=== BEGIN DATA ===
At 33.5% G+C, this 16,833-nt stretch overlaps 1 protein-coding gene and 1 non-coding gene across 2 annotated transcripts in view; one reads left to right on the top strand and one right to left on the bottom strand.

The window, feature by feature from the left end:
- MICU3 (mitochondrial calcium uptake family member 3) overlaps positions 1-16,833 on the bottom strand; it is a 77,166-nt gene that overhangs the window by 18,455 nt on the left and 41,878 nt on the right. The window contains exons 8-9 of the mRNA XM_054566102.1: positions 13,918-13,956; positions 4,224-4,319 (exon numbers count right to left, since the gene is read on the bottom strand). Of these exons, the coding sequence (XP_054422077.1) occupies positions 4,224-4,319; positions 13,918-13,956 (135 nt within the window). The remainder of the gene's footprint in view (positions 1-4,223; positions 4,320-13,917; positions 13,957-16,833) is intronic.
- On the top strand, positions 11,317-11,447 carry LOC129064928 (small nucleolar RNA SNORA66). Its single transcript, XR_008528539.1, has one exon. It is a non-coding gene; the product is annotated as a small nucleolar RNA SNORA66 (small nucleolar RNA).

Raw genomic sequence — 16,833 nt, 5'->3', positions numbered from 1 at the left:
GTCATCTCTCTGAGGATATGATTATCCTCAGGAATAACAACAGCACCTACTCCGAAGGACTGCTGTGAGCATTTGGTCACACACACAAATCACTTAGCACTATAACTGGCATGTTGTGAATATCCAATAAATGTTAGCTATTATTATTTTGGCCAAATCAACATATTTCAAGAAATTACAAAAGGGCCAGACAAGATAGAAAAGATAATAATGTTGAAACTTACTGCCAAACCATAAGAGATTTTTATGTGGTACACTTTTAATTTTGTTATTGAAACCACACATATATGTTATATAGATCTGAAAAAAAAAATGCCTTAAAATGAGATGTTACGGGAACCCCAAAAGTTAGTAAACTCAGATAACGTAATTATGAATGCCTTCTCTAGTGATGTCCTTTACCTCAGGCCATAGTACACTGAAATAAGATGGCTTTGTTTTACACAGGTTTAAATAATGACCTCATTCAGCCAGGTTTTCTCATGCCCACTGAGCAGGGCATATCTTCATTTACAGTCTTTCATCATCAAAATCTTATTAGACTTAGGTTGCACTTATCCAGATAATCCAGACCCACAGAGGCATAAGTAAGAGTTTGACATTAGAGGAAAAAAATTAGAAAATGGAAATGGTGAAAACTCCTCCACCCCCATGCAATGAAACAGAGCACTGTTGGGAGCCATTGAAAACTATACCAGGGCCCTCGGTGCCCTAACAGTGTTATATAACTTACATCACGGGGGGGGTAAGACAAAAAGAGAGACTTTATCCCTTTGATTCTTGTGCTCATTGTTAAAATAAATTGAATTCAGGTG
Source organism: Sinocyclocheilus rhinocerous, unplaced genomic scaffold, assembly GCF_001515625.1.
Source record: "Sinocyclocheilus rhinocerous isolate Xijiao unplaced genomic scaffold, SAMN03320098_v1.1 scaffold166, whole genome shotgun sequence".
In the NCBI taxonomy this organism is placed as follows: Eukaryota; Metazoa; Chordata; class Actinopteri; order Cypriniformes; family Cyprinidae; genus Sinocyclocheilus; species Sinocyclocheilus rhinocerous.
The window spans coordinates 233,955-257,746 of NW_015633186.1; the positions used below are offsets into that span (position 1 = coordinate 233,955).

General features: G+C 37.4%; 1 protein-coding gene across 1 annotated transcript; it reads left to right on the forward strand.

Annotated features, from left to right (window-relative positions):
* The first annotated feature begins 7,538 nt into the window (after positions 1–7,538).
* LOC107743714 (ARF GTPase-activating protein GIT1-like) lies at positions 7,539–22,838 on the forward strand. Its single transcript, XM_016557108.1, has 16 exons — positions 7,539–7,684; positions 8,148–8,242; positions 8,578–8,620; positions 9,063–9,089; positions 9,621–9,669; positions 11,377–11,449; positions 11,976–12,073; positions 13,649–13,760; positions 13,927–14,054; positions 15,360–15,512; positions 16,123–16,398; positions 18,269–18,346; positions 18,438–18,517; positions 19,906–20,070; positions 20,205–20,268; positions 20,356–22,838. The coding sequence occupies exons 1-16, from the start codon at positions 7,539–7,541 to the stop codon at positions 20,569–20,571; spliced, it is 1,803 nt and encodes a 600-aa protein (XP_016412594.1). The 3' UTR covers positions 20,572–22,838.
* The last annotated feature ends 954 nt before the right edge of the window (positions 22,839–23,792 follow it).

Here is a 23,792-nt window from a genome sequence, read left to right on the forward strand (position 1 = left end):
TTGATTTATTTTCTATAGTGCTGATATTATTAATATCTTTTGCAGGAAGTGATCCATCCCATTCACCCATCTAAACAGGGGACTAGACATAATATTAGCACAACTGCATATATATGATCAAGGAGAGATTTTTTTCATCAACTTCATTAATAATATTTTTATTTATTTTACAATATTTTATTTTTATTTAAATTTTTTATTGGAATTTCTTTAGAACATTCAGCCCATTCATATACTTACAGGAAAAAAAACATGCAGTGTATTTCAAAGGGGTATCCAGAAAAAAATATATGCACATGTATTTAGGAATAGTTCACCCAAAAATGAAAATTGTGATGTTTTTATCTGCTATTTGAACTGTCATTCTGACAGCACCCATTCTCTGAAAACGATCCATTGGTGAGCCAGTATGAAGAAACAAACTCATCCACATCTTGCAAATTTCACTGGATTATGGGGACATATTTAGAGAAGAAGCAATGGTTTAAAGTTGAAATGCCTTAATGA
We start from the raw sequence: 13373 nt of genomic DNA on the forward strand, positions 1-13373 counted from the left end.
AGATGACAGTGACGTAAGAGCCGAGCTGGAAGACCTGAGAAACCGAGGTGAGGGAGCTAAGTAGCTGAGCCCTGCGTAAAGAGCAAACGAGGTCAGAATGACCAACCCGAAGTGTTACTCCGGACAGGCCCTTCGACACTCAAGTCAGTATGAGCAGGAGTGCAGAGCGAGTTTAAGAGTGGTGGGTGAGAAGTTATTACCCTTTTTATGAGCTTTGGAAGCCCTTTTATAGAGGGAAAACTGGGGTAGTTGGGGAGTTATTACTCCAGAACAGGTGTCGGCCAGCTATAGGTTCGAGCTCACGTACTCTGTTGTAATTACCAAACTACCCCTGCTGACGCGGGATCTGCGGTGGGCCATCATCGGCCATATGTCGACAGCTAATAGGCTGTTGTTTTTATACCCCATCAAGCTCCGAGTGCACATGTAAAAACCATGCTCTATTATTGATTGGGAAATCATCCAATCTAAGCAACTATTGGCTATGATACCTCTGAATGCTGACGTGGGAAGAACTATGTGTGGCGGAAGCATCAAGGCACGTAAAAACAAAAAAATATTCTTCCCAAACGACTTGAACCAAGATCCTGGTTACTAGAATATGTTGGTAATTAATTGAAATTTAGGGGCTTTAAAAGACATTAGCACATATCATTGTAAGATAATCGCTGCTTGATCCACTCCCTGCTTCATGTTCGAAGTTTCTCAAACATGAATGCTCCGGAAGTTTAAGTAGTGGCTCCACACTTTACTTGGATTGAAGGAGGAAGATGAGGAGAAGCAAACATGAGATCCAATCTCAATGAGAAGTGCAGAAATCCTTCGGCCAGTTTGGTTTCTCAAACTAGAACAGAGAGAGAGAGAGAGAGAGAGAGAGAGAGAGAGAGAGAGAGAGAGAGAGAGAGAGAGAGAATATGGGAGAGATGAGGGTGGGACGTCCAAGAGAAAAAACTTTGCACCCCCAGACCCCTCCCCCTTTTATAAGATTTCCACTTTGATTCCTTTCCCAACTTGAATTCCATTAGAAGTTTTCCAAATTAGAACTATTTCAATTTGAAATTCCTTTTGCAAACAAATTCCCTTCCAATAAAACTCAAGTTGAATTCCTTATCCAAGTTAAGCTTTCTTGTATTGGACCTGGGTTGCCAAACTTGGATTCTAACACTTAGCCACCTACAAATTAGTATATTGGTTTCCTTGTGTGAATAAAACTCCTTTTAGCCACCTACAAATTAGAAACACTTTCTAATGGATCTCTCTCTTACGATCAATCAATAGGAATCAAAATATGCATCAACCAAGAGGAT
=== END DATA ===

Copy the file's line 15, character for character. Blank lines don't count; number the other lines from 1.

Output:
* The last annotated feature ends 954 nt before the right edge of the window (positions 22,839–23,792 follow it).